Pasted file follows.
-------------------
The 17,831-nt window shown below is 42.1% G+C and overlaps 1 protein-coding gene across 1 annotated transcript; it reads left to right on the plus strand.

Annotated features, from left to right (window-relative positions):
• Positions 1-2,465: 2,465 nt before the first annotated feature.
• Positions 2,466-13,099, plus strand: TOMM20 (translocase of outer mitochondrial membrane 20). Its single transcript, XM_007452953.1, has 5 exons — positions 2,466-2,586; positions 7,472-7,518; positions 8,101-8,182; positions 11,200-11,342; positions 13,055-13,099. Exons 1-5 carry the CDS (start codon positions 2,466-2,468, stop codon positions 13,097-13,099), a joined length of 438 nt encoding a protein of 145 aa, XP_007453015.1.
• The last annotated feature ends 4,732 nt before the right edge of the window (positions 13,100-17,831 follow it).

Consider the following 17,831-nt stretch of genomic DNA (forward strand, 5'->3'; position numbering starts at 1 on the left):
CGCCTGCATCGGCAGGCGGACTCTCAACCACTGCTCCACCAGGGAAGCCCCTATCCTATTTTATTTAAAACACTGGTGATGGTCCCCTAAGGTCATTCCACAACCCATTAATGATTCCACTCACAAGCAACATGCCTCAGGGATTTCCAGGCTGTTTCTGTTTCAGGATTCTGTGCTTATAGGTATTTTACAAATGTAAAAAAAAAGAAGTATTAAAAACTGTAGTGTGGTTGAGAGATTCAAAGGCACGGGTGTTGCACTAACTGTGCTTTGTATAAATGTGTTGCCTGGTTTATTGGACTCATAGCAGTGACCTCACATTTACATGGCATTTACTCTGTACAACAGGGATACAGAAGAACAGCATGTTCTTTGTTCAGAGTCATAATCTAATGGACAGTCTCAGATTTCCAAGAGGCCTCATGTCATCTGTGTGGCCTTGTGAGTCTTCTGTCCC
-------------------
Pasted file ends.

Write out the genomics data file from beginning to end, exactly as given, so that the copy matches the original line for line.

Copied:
The 17,831-nt window shown below is 42.1% G+C and overlaps 1 protein-coding gene across 1 annotated transcript; it reads left to right on the plus strand.

Annotated features, from left to right (window-relative positions):
• Positions 1-2,465: 2,465 nt before the first annotated feature.
• Positions 2,466-13,099, plus strand: TOMM20 (translocase of outer mitochondrial membrane 20). Its single transcript, XM_007452953.1, has 5 exons — positions 2,466-2,586; positions 7,472-7,518; positions 8,101-8,182; positions 11,200-11,342; positions 13,055-13,099. Exons 1-5 carry the CDS (start codon positions 2,466-2,468, stop codon positions 13,097-13,099), a joined length of 438 nt encoding a protein of 145 aa, XP_007453015.1.
• The last annotated feature ends 4,732 nt before the right edge of the window (positions 13,100-17,831 follow it).

Consider the following 17,831-nt stretch of genomic DNA (forward strand, 5'->3'; position numbering starts at 1 on the left):
CGCCTGCATCGGCAGGCGGACTCTCAACCACTGCTCCACCAGGGAAGCCCCTATCCTATTTTATTTAAAACACTGGTGATGGTCCCCTAAGGTCATTCCACAACCCATTAATGATTCCACTCACAAGCAACATGCCTCAGGGATTTCCAGGCTGTTTCTGTTTCAGGATTCTGTGCTTATAGGTATTTTACAAATGTAAAAAAAAAGAAGTATTAAAAACTGTAGTGTGGTTGAGAGATTCAAAGGCACGGGTGTTGCACTAACTGTGCTTTGTATAAATGTGTTGCCTGGTTTATTGGACTCATAGCAGTGACCTCACATTTACATGGCATTTACTCTGTACAACAGGGATACAGAAGAACAGCATGTTCTTTGTTCAGAGTCATAATCTAATGGACAGTCTCAGATTTCCAAGAGGCCTCATGTCATCTGTGTGGCCTTGTGAGTCTTCTGTCCC